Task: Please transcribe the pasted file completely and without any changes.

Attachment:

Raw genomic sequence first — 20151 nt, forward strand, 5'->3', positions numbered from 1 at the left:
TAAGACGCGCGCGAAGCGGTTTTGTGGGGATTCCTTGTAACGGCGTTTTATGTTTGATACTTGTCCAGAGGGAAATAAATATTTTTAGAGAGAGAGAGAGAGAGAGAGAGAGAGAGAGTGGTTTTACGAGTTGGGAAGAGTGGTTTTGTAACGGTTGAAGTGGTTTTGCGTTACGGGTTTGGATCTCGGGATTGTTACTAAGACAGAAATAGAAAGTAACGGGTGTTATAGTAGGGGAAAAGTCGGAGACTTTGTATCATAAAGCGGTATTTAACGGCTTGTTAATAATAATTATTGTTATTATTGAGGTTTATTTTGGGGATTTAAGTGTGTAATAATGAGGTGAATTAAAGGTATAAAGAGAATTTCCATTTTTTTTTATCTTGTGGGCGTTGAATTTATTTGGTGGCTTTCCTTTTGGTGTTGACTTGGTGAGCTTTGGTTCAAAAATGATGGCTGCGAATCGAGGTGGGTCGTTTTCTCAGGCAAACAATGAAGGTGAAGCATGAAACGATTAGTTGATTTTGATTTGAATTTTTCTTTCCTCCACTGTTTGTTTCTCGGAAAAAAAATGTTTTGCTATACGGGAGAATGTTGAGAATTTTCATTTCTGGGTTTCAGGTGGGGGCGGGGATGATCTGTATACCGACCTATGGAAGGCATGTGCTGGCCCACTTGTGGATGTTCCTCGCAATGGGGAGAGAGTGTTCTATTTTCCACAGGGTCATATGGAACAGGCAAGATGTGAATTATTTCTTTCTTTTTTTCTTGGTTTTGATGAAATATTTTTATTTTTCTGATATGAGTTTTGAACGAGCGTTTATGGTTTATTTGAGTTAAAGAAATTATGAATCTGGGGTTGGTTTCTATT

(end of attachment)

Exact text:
Raw genomic sequence first — 20151 nt, forward strand, 5'->3', positions numbered from 1 at the left:
TAAGACGCGCGCGAAGCGGTTTTGTGGGGATTCCTTGTAACGGCGTTTTATGTTTGATACTTGTCCAGAGGGAAATAAATATTTTTAGAGAGAGAGAGAGAGAGAGAGAGAGAGAGAGTGGTTTTACGAGTTGGGAAGAGTGGTTTTGTAACGGTTGAAGTGGTTTTGCGTTACGGGTTTGGATCTCGGGATTGTTACTAAGACAGAAATAGAAAGTAACGGGTGTTATAGTAGGGGAAAAGTCGGAGACTTTGTATCATAAAGCGGTATTTAACGGCTTGTTAATAATAATTATTGTTATTATTGAGGTTTATTTTGGGGATTTAAGTGTGTAATAATGAGGTGAATTAAAGGTATAAAGAGAATTTCCATTTTTTTTTATCTTGTGGGCGTTGAATTTATTTGGTGGCTTTCCTTTTGGTGTTGACTTGGTGAGCTTTGGTTCAAAAATGATGGCTGCGAATCGAGGTGGGTCGTTTTCTCAGGCAAACAATGAAGGTGAAGCATGAAACGATTAGTTGATTTTGATTTGAATTTTTCTTTCCTCCACTGTTTGTTTCTCGGAAAAAAAATGTTTTGCTATACGGGAGAATGTTGAGAATTTTCATTTCTGGGTTTCAGGTGGGGGCGGGGATGATCTGTATACCGACCTATGGAAGGCATGTGCTGGCCCACTTGTGGATGTTCCTCGCAATGGGGAGAGAGTGTTCTATTTTCCACAGGGTCATATGGAACAGGCAAGATGTGAATTATTTCTTTCTTTTTTTCTTGGTTTTGATGAAATATTTTTATTTTTCTGATATGAGTTTTGAACGAGCGTTTATGGTTTATTTGAGTTAAAGAAATTATGAATCTGGGGTTGGTTTCTATT